Updated April 15th, 2020 10:15 am
As part of
the ongoing effort to help fund businesses hurt by the COVID-19 crisis, the
Federal Reserve Board announced several initiatives on April 9 to get mid-sized
businesses access to funding. One of these initiatives is the Main Street
application process for this program is not open yet, as of April 13. Legal
experts expect the process will open during the week of April 20. Before this
happens, it’s important for business owners to understand what this all means.
In short, the
Main Street Lending Program sets up an additional $600 billion for banks and
lenders to loan to mid-sized businesses. Where did this money come from? If you
recall, from the Stimulus Bill (aka the CARES Act, enacted on March 27), $454
billion was set aside for mid-large sized businesses. To be clear, this is
separate from the roughly $350 billion appropriated for small businesses. Of
that $454 billion, the Department of Treasury announced it will invest $75
billion and through leverage, that will result in $600 billion. If you want
details on exactly how that investment formula works, you can read up on it
Business Bureau Northwest and Pacific, we think it is critical small and
mid-sized business owners understand what their options are and who is eligible
for what. While the Main Street Lending Program is not aimed at small
businesses, it doesn’t require a business to employ a minimum number of employees.
breakdown of eligibility:
borrowers include any business organization (profit or non-profit) with either
a maximum number of employees of 10,000 or a maximum amount of $2.5 billion in
annual revenue. The following conditions must be met:
business must be created in the U.S., with majority of employees in the U.S.
business was in good financial standing before the crisis.
business has not otherwise received adequate economic relief in the form of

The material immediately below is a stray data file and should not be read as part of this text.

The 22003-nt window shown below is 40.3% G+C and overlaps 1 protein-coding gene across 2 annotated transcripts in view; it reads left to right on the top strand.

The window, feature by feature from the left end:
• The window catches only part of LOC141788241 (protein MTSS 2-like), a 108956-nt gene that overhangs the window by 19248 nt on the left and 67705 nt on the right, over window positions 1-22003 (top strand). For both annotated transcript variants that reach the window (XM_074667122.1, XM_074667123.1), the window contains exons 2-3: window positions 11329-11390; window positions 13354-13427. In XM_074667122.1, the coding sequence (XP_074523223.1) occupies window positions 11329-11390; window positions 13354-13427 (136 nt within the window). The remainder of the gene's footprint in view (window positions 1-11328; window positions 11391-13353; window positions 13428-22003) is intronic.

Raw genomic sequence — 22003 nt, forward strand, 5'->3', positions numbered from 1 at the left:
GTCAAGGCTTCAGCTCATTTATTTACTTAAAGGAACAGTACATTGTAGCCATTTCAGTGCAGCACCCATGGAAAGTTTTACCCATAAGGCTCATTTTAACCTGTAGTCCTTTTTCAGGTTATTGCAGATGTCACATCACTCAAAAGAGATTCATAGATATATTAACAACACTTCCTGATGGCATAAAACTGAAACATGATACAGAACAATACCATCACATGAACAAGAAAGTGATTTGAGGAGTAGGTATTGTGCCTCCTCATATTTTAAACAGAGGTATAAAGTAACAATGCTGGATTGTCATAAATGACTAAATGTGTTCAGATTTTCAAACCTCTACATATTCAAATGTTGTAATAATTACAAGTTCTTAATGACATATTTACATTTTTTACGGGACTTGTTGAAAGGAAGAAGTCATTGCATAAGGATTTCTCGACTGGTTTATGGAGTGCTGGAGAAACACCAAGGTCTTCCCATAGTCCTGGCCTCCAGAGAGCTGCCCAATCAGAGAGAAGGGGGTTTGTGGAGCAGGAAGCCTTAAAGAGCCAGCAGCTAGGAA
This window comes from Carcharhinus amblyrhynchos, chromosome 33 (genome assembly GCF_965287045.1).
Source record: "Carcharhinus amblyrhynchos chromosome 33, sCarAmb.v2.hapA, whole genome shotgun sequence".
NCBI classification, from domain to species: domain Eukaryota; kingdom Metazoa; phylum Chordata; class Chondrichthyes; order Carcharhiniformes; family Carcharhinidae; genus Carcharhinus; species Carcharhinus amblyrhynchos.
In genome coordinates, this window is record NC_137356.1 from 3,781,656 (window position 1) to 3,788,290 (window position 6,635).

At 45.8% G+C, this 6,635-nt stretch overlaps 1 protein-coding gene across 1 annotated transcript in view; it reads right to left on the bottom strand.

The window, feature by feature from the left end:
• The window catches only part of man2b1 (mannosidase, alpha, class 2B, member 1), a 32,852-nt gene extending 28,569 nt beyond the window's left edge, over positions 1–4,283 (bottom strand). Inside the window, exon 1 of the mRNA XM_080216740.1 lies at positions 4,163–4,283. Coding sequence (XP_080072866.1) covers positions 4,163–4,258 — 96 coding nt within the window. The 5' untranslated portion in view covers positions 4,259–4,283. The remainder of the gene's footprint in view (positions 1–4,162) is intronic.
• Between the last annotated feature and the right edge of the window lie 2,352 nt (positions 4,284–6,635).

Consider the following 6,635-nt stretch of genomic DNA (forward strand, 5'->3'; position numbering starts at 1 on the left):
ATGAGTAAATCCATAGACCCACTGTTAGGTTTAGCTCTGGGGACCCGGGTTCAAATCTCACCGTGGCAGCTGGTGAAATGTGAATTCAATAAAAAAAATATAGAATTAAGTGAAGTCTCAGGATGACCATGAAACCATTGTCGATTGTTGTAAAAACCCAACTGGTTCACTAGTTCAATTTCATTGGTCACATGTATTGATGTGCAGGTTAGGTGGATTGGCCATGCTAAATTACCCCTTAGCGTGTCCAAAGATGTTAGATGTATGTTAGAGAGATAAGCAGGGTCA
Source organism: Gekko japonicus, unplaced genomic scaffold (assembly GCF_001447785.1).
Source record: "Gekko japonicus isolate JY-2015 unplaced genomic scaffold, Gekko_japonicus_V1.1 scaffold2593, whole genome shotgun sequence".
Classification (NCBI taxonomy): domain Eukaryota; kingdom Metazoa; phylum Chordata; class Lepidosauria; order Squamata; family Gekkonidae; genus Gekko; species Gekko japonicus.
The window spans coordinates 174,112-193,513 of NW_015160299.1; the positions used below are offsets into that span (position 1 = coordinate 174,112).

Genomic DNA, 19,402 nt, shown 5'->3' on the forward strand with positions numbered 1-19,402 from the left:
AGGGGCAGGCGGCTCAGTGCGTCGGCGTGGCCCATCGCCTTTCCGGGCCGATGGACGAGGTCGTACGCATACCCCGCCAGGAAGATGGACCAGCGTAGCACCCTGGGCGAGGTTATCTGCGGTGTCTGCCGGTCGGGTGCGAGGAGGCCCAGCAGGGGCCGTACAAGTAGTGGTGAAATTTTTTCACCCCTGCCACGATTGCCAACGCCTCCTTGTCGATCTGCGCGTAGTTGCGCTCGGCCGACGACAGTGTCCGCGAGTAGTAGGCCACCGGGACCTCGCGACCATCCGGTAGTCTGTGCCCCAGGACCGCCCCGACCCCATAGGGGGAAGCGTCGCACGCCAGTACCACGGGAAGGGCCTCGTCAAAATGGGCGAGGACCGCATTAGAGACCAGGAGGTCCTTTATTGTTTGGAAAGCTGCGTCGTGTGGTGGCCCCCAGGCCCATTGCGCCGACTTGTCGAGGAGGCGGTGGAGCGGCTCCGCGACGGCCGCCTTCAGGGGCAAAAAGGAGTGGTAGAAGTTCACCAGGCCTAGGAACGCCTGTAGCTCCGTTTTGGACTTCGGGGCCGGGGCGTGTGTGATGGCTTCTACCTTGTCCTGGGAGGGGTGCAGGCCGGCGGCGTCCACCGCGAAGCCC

loans under the CARES Act (specifically, Economic Injury Disaster Loans).
must have incurred, or will incur, “covered losses,” as a result of COVID-19, including
reduced demand, unbudgeted medical expense and unavailability of credit.
note is that businesses are still eligible even if they have already
received funding through the Small Business Administration’s Paycheck
important caveat is that these loans will not be forgivable.
If we look
further at the details of the $600 billion set aside, we see that the Main
Street Lending Program is broken down into two facilities: the Main Street New
Loan Facility (MSNLF) and the Main Street Expanded Loan Facility (MSELF).
MSNLF, loans are available up to $25 million. Under the MSELF, loans are
available up to $150 million. You cannot participate in both. Get more information on loan terms,
including interest rates and service fees here.
expected, there are some loan restrictions, including but not limited to:
loan is needed due to the circumstances presented by COVID-19 and that by using
the loan, businesses will make a reasonable effort to maintain its
payroll and retain employees for the term of the loan.
loan will be used to retain at least 90% of the recipient’s workforce at full
compensation and benefits through Sept. 30.
loan will be used to restore not less than 90% of the businesses’ workforce
that existed before February 1, 2020, and will restore that workforce within
four months after the current public health emergency is terminated.
Business Bureau is working hard to understand and inform you of legislation
changes and funding options for micro-, small- and mid-sized business. We will
continue to update this information and more on: https://bbb-businesses.org/covid-19/